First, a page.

Kids in the Kitchen

The fun factor's a key ingredient in books designed for young chefs

July 16, 2008|By Maria Blackburn | Maria Blackburn,Special to the Sun

Cooking with children has lots of benefits. It can help make kids less picky about what they eat, steer them away from fatty, salty, overprocessed foods and toward fruits, vegetables and whole grains, and give them lifelong kitchen skills.

It's also really, really trendy.

Everyone, it seems, has a kids' cookbook out this summer. There are books for toddlers like The Toddler Cafe by Jennifer Carden, and for teenagers, such as Freshman in the Kitchen: From Clueless Cook to Creative Chef, by Eli and Max Sussman. Serious foodies, like Fine Cooking contributing editor Abigail Johnson Dodge, are publishing new cookbooks for kids (Around the World Cookbook), as are celebrity TV chefs like Rachael Ray (Yum- O! The Family Cookbook) and Paula Deen (Paula Deen's My First Cookbook, coming in October).

And kids who cook are publishing them, too. The Spatulatta Cookbook is by Isabella and Olivia Gerasole, 12 and 10, who show videos of real kids cooking real recipes on their James Beard Award-winning Web site

There's even a children's cookbook by British real-food campaigner Hugh Fearnley-Whittingstall. It's called The River Cottage Family Cookbook and includes recipes for making sea salt and sausage from scratch. (Thanks, but no thanks, Hugh.)

"There's a renewed interest in children's cookbooks right now," said Jane Falla, a literary associate with the Lisa Ekus Group, which represents 80 cookbook authors. But producing a children's cookbook that will appeal to kids and grown-ups alike isn't child's play. "You have to have this delicate balance of making a book kids will love but also that parents want to buy," Falla said. And the book needs to be both simple enough for kids to follow, but ambitious enough to give a sense of adventure, too. "There's a problem if kids can't find some steps they can do independently."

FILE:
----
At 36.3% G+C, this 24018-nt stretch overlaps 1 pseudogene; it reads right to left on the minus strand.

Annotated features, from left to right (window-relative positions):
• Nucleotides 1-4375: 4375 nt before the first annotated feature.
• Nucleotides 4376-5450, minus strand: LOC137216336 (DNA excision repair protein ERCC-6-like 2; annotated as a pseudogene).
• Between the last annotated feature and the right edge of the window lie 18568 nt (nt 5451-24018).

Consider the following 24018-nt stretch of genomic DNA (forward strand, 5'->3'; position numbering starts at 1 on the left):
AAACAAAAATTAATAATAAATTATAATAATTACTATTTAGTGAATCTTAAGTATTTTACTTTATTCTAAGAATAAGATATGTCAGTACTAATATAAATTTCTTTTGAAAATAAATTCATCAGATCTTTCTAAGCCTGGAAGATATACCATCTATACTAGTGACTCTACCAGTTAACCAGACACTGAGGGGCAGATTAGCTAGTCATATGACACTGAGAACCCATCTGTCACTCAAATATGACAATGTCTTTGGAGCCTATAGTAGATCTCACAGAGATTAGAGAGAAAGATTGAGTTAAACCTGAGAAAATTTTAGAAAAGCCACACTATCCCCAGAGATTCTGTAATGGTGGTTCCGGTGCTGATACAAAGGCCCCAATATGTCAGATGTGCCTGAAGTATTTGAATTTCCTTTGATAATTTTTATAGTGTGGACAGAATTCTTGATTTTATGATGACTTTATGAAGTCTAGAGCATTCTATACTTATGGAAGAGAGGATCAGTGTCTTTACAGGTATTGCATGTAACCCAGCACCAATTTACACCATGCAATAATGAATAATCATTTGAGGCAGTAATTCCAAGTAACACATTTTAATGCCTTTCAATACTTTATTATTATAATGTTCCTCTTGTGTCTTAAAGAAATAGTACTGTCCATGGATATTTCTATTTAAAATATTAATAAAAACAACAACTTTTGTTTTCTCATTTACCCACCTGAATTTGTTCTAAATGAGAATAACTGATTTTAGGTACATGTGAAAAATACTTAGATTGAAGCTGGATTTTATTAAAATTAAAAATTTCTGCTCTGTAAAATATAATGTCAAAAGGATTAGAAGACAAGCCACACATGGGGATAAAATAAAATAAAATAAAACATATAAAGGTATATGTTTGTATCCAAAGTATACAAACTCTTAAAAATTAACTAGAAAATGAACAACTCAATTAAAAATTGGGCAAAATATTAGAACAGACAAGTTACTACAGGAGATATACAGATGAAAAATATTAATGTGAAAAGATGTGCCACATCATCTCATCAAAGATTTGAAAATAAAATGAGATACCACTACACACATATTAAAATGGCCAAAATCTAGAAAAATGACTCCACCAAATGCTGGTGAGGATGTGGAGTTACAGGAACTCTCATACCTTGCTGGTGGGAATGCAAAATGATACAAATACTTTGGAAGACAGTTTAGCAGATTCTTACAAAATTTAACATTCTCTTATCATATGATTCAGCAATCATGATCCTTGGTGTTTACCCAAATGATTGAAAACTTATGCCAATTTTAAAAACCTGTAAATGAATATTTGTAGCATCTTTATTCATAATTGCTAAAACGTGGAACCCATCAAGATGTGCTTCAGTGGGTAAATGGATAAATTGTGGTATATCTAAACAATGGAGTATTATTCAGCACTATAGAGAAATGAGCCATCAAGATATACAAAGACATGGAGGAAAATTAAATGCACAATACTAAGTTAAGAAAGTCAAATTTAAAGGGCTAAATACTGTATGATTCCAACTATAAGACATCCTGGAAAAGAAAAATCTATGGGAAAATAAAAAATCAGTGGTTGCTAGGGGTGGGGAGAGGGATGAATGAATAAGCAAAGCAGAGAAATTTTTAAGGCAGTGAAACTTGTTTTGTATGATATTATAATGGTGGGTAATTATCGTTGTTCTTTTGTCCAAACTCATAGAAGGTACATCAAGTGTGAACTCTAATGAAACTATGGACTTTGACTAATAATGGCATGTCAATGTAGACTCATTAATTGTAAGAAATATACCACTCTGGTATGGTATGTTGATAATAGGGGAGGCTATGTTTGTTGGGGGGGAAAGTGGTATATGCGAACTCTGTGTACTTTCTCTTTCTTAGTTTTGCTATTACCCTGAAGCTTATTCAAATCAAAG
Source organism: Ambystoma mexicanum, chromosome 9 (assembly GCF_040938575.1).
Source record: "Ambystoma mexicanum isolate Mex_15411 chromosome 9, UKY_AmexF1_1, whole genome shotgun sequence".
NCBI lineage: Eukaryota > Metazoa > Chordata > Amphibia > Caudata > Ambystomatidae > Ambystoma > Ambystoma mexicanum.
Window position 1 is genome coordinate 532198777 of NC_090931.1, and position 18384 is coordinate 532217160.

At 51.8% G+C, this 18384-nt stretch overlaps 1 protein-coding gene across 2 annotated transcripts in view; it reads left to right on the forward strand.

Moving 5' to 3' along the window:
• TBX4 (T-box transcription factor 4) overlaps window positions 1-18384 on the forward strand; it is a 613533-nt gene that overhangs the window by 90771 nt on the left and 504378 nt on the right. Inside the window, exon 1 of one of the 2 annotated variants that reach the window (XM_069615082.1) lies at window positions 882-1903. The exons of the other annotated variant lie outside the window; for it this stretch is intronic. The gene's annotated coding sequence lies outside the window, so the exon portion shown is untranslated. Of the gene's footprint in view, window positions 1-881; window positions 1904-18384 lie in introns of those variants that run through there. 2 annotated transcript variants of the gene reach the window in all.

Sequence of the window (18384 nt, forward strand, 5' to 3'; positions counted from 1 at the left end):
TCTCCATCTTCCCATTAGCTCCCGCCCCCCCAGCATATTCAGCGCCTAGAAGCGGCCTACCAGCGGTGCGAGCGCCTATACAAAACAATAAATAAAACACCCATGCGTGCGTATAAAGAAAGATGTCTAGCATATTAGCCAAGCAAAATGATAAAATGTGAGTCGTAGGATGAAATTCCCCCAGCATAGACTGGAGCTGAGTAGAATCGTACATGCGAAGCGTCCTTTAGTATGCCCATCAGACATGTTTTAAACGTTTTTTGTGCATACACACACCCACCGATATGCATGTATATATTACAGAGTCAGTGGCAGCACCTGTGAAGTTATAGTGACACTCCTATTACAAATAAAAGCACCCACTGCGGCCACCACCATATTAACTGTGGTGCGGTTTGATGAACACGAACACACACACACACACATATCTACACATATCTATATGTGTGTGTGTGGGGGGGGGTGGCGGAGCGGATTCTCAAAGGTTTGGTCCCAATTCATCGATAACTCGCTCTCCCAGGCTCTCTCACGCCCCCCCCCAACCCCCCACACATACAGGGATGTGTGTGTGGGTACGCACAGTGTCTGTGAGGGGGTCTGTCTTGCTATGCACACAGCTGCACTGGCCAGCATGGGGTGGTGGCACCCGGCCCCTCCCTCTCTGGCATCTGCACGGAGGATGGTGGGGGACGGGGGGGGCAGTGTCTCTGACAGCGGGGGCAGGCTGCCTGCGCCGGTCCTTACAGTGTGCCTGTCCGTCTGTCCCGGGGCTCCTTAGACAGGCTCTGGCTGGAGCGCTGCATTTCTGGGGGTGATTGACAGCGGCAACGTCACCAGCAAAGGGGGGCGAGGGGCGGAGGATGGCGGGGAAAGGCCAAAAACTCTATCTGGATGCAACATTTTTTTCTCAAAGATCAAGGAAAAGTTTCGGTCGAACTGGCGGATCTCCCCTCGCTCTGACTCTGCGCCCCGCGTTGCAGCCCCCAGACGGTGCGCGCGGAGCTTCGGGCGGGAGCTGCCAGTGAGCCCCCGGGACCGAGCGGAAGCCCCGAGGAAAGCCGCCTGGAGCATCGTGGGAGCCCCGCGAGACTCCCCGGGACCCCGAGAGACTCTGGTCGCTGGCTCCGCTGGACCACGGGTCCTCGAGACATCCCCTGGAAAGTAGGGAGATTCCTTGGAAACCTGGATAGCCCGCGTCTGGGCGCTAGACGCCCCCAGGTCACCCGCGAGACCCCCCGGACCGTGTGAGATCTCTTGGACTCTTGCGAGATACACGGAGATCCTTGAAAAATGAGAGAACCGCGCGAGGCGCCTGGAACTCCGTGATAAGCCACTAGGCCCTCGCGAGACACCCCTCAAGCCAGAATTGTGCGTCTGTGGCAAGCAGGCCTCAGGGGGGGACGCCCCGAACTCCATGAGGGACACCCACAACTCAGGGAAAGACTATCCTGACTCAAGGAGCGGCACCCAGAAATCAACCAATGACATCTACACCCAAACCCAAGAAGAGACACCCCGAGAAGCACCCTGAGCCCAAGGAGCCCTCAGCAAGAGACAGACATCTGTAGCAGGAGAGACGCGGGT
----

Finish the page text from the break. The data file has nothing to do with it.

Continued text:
Even the best children's cookbook can't make cooking with kids a success if the grown-ups in the bunch are too focused on perfection, said Lauren Bank Deen, a TV producer who spent more than five years with Martha Stewart Living Television and is the author of last year's Kitchen Playdates.

"You need to be flexible," Deen said. "What doesn't work is being really rigid and overly concerned [about] getting everything perfect."

But which of the new kids' cookbooks are winners and which are duds? With school out, nothing planned for lunch or dinner and a bunch of kids with nothing to do skulking about, we decided to find out.

I corralled my kids (ages 5 and 10) and my neighbor's kids (3 and 7), asked them to each pick a recipe (or two) out of a new children's cookbook, and we'd cook. Just like Tom Sawyer did, I'd convince them how much fun doing a chore would be, in a let's-whitewash-the-fence kind of way.

Somewhere in between the first soda spill and the toddler bailing out of cooking to play Legos, Deen's final words of advice were ringing in my ears. "What happens in the kitchen reflects what happens in the rest of life," she said. "You have to be flexible, keep a sense of humor and take cues from your kids. Whatever they can do and want to do is terrific. Just build on that and move forward."

Mermaid Cookbook by Barbara Beery

The recipes: Sea Foam Floats, Sweet Seaweed Slaw

Hands-on factor: (How much kids can do themselves) 4 out of 5 points

Comments: A cute book that didn't seem that exciting to the grown-ups held a lot of allure for the 5- and 7-year-old girls in our group. An ice-cream float constructed from raspberry sherbet, Sprite and canned whipped cream looked ho-hum on the page, but the kids made it themselves and pronounced it delicious. The sweet-and-sour coleslaw recipe, which punched up packaged coleslaw mix with sliced apples and pears and an apple-cider dressing, won points because the kids could make most of it on their own.

Our kid chefs say: Slurp. These are awesome!

The Toddler Cafe by Jennifer Carden

The recipe: Peanut Butter Globe Globs

Hands-on factor: 4.5 out of 5 points

Comments: Our 3-year-old chef could perform almost all of the steps in this no-bake peanut butter cookie recipe himself, although he did have some trouble rolling the sticky dough into balls. Older kids liked customizing their cookies by rolling them in nuts, cocoa powder and crushed cereal. The simple recipe held our toddler's interest, but he lasted in the kitchen for a total of only 30 minutes. Short, simple recipes, which abound in this attractive book, seem to be the key to cooking successfully with kids this age.

Our kid chefs say: Squishy but goooooood.

Little Cooks by Fiona Hamilton-Fairley and the Kids' Cookery School

The recipes: Spaghetti Bolognaise, Chocolate Brownies

Hands-on factor: 4 out of 5 points

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